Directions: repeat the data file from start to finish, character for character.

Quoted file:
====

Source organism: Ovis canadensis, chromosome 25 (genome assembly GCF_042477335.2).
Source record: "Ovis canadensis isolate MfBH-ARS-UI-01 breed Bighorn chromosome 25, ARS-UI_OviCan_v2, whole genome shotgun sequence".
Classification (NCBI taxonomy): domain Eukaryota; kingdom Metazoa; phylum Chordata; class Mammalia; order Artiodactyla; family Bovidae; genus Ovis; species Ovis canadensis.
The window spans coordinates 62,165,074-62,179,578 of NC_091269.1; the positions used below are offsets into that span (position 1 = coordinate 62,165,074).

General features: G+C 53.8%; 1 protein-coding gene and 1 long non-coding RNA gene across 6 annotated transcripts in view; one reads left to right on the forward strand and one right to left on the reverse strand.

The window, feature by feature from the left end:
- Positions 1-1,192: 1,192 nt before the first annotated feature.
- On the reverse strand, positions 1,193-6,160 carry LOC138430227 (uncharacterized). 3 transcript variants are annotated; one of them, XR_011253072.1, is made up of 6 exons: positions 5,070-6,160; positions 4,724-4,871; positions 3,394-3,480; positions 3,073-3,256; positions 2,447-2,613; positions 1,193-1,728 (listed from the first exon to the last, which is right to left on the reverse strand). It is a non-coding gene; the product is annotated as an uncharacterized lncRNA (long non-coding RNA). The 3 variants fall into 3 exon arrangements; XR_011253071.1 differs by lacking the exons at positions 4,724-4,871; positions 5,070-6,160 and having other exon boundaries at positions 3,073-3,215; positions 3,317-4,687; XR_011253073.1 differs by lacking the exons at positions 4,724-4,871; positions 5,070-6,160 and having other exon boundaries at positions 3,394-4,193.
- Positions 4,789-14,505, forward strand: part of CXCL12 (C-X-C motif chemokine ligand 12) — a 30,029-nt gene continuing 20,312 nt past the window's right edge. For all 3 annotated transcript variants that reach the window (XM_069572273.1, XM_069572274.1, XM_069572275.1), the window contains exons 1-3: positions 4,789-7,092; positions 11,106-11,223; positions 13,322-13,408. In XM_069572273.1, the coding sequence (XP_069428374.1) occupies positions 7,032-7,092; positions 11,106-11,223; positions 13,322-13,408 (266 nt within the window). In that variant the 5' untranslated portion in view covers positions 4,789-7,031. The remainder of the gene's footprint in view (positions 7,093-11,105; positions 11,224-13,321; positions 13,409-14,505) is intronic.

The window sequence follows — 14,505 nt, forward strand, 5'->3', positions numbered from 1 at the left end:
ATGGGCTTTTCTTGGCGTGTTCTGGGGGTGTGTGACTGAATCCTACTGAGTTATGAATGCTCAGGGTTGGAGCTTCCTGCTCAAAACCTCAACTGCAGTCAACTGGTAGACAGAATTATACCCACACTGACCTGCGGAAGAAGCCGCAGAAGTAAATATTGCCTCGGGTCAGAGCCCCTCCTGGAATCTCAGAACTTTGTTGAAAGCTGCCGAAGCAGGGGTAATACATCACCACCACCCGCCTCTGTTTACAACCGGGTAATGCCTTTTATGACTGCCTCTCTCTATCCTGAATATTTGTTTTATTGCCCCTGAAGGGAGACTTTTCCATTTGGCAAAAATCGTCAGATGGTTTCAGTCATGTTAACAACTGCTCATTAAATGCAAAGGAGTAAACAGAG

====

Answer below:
Source organism: Ovis canadensis, chromosome 25 (genome assembly GCF_042477335.2).
Source record: "Ovis canadensis isolate MfBH-ARS-UI-01 breed Bighorn chromosome 25, ARS-UI_OviCan_v2, whole genome shotgun sequence".
Classification (NCBI taxonomy): domain Eukaryota; kingdom Metazoa; phylum Chordata; class Mammalia; order Artiodactyla; family Bovidae; genus Ovis; species Ovis canadensis.
The window spans coordinates 62,165,074-62,179,578 of NC_091269.1; the positions used below are offsets into that span (position 1 = coordinate 62,165,074).

General features: G+C 53.8%; 1 protein-coding gene and 1 long non-coding RNA gene across 6 annotated transcripts in view; one reads left to right on the forward strand and one right to left on the reverse strand.

The window, feature by feature from the left end:
- Positions 1-1,192: 1,192 nt before the first annotated feature.
- On the reverse strand, positions 1,193-6,160 carry LOC138430227 (uncharacterized). 3 transcript variants are annotated; one of them, XR_011253072.1, is made up of 6 exons: positions 5,070-6,160; positions 4,724-4,871; positions 3,394-3,480; positions 3,073-3,256; positions 2,447-2,613; positions 1,193-1,728 (listed from the first exon to the last, which is right to left on the reverse strand). It is a non-coding gene; the product is annotated as an uncharacterized lncRNA (long non-coding RNA). The 3 variants fall into 3 exon arrangements; XR_011253071.1 differs by lacking the exons at positions 4,724-4,871; positions 5,070-6,160 and having other exon boundaries at positions 3,073-3,215; positions 3,317-4,687; XR_011253073.1 differs by lacking the exons at positions 4,724-4,871; positions 5,070-6,160 and having other exon boundaries at positions 3,394-4,193.
- Positions 4,789-14,505, forward strand: part of CXCL12 (C-X-C motif chemokine ligand 12) — a 30,029-nt gene continuing 20,312 nt past the window's right edge. For all 3 annotated transcript variants that reach the window (XM_069572273.1, XM_069572274.1, XM_069572275.1), the window contains exons 1-3: positions 4,789-7,092; positions 11,106-11,223; positions 13,322-13,408. In XM_069572273.1, the coding sequence (XP_069428374.1) occupies positions 7,032-7,092; positions 11,106-11,223; positions 13,322-13,408 (266 nt within the window). In that variant the 5' untranslated portion in view covers positions 4,789-7,031. The remainder of the gene's footprint in view (positions 7,093-11,105; positions 11,224-13,321; positions 13,409-14,505) is intronic.

The window sequence follows — 14,505 nt, forward strand, 5'->3', positions numbered from 1 at the left end:
ATGGGCTTTTCTTGGCGTGTTCTGGGGGTGTGTGACTGAATCCTACTGAGTTATGAATGCTCAGGGTTGGAGCTTCCTGCTCAAAACCTCAACTGCAGTCAACTGGTAGACAGAATTATACCCACACTGACCTGCGGAAGAAGCCGCAGAAGTAAATATTGCCTCGGGTCAGAGCCCCTCCTGGAATCTCAGAACTTTGTTGAAAGCTGCCGAAGCAGGGGTAATACATCACCACCACCCGCCTCTGTTTACAACCGGGTAATGCCTTTTATGACTGCCTCTCTCTATCCTGAATATTTGTTTTATTGCCCCTGAAGGGAGACTTTTCCATTTGGCAAAAATCGTCAGATGGTTTCAGTCATGTTAACAACTGCTCATTAAATGCAAAGGAGTAAACAGAG